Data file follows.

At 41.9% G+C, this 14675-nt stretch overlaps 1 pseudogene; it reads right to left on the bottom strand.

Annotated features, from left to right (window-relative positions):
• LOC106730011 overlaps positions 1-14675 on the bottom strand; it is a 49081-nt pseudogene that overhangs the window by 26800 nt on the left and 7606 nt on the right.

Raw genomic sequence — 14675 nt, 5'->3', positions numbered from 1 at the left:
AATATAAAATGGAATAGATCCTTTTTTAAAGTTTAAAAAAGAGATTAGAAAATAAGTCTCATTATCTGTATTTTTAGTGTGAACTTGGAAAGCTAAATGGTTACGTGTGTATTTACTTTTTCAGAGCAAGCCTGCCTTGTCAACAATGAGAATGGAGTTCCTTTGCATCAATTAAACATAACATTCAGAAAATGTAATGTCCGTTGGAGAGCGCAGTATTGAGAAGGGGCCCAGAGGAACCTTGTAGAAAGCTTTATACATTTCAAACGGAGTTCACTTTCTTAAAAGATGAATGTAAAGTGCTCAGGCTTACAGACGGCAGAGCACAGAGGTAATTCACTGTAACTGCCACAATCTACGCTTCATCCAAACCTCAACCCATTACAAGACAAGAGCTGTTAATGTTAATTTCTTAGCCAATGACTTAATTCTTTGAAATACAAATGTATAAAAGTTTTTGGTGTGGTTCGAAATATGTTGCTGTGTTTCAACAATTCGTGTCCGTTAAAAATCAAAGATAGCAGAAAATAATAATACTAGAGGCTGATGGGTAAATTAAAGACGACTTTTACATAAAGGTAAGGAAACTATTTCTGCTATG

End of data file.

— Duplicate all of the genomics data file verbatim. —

At 41.9% G+C, this 14675-nt stretch overlaps 1 pseudogene; it reads right to left on the bottom strand.

Annotated features, from left to right (window-relative positions):
• LOC106730011 overlaps positions 1-14675 on the bottom strand; it is a 49081-nt pseudogene that overhangs the window by 26800 nt on the left and 7606 nt on the right.

Raw genomic sequence — 14675 nt, 5'->3', positions numbered from 1 at the left:
AATATAAAATGGAATAGATCCTTTTTTAAAGTTTAAAAAAGAGATTAGAAAATAAGTCTCATTATCTGTATTTTTAGTGTGAACTTGGAAAGCTAAATGGTTACGTGTGTATTTACTTTTTCAGAGCAAGCCTGCCTTGTCAACAATGAGAATGGAGTTCCTTTGCATCAATTAAACATAACATTCAGAAAATGTAATGTCCGTTGGAGAGCGCAGTATTGAGAAGGGGCCCAGAGGAACCTTGTAGAAAGCTTTATACATTTCAAACGGAGTTCACTTTCTTAAAAGATGAATGTAAAGTGCTCAGGCTTACAGACGGCAGAGCACAGAGGTAATTCACTGTAACTGCCACAATCTACGCTTCATCCAAACCTCAACCCATTACAAGACAAGAGCTGTTAATGTTAATTTCTTAGCCAATGACTTAATTCTTTGAAATACAAATGTATAAAAGTTTTTGGTGTGGTTCGAAATATGTTGCTGTGTTTCAACAATTCGTGTCCGTTAAAAATCAAAGATAGCAGAAAATAATAATACTAGAGGCTGATGGGTAAATTAAAGACGACTTTTACATAAAGGTAAGGAAACTATTTCTGCTATG